And that is what makes AEW a horse of a different color.

They actually *have* a television deal that is just as good as that of Monday Night Raw, so, at the time I am writing this column, you have to consider them viable competition unless and until they louse it up and fail to capitalize on their golden opportunity. Nobody knows whether they will do that or whether they will actually be successful in establishing their promotion. Because of that, I really can’t accurately predict how Vince McMahon stepping aside might affect them, because they’re a totally unknown commodity.

I will say, though, that McMahon getting out of WWE’s creative process might actually make it *easier* for the company to engage in the sort of long-term story building that grips television viewers, as it’s been reported for many years now that Vince changes his mind on the company’s creative direction fairly often, which makes consistent booking difficult. If WWE’s booking is improved by that increased consistency and they maintain their dominant position on cable, Vince McMahon’s departure may actually make the company a more formidable opponent for AEW than they currently are.

Long Time Fan was the final WCW Women’s Cruiserweight Champion:

While looking at some old title belt histories recently, I noticed that Larry Zbyszko was the last man to hold both the AWA World Heavyweight Championship and the Western States Heritage Championship (Jim Crockett Promotions). Are there any other wrestlers who were the last ones to hold a title before the company folded or the title was discontinued two or more times?

Yes, this has happened on a few different occasions.

The king in this category is puroresu legend Jumbo Tsuruta. As most readers of this column will know, since 1989, the primary singles championship in All Japan Pro Wrestling has been the Triple Crown, which until recently was represented by three different belts. Those belts and the name “Triple Crown” reference the fact that the title began its life as three unified championships:

1. The NWA International Heavyweight Title, which was a Japanese offshoot of an American NWA Title originally held by Lou Thesz.

2. The Pacific Wrestling Federation Heavyweight Title, a title essentially created by All Japan.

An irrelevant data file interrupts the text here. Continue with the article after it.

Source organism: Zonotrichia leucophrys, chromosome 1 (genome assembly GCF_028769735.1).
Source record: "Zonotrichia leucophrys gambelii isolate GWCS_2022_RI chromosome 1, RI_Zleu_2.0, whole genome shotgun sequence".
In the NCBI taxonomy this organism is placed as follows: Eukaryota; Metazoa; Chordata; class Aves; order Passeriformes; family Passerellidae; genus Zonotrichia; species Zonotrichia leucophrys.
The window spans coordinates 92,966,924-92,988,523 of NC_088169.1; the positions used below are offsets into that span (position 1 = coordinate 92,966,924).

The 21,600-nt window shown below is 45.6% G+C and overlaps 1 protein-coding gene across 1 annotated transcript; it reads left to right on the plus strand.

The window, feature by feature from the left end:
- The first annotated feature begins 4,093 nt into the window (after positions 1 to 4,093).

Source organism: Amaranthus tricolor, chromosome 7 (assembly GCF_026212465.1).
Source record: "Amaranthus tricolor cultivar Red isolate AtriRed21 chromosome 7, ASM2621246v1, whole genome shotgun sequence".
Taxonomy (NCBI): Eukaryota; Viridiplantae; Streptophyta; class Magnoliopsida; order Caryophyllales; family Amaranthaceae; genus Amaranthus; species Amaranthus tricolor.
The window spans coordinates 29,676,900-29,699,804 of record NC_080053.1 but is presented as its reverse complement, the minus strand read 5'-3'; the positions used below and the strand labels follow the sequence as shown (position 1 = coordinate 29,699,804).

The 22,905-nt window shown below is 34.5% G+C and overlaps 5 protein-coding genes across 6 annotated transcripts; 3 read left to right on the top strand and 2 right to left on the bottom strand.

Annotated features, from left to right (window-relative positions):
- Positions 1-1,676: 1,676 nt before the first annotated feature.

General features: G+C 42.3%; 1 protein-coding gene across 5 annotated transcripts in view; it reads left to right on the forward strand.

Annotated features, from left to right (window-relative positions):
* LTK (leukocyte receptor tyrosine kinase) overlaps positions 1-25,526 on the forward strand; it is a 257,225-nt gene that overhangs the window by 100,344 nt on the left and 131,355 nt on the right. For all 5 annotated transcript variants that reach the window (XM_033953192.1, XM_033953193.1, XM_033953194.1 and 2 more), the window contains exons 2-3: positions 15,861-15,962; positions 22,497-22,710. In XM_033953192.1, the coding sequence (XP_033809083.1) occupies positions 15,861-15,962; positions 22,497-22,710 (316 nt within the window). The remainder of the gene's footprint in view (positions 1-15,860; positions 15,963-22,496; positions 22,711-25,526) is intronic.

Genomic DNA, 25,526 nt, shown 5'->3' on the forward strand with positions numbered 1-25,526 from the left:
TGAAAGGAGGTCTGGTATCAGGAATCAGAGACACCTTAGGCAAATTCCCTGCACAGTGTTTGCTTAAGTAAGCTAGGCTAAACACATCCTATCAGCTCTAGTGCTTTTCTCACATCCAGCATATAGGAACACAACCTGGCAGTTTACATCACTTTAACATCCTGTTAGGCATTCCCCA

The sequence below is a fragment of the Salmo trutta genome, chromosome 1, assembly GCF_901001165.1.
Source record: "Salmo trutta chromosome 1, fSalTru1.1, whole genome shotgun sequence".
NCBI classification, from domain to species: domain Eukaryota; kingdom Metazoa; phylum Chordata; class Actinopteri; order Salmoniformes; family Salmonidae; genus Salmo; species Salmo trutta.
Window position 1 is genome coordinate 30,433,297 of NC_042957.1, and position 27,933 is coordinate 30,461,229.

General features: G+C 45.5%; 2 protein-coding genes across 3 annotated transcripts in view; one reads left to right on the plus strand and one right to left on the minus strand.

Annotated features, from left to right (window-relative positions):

3. The NWA United National Heavyweight Title, which started as a championship defended in the Los Angeles NWA territory but was taken to Japan by the original Sheik.

Tsuruta won all three of these titles, first by defeating Bruiser Brody, who held the International Heavyweight Title, on April 19, 1988, and then by defeating Stan Hansen, who held both the PWF Title and the United National Title, almost exactly a year later on April 18, 1989. Because of this, Tsuruta is recognized as the last champion in the lineage of the NWA International Heavyweight Title, the Pacific Wrestling Federation Heavyweight Title, and the NWA United National Heavyweight Title, in addition to being recognized as the first champion in the lineage of the AJPW Triple Crown.

Interestingly, Tsuruta also did something very similar with All Japan’s Tag Team Titles, which were formed by the unification of the Pacific Wrestling Federation Tag Team Titles (created by AJPW) and the NWA International Tag Team Titles (created in JWA, the predecessor promotion to AJPW and NJPW). Tsuruta and his partner Yoshiaki Yatsu first defeated Genichiro Tenryu and Ashura Hara for the PWF Titles on June 4, 1988 and the unseated the Road Warriors on June 10, 1988, making them the last holders of the individual tag titles and the first ever AJPW World Tag Team Champions.

Thus, Jumbo Tsuruta has held not one, not two, not three, not four, but FIVE different championships at the time that they became defunct.

There are a few other people who have held more than one title of a major promotion at the time the title became defunct, namely:

1. Tiger Jeet Singh held three different New Japan championships when they went the way of the dodo. He was the last NWF North American Champion, which was originally a regional championship from Ohio that was recognized by NJPW in the late 1970s. He was also the only NJPW Asia Champion in the history of that title and held the final NJPW Asia Tag Team Championship with his partner Umanosuke Ueda.

2. In 2002, Rob Van Dam unified both the WWE European Title and the WWE Hardcore Title in to the Intercontinental Title, making him both the final European Champion and the final Hardcore Champion.

3. Tatsumi Fujinami was the last WWF International Heavyweight Champion and one-half of the last WWF International Tag Team Champions, with his partner Kengo Kimura.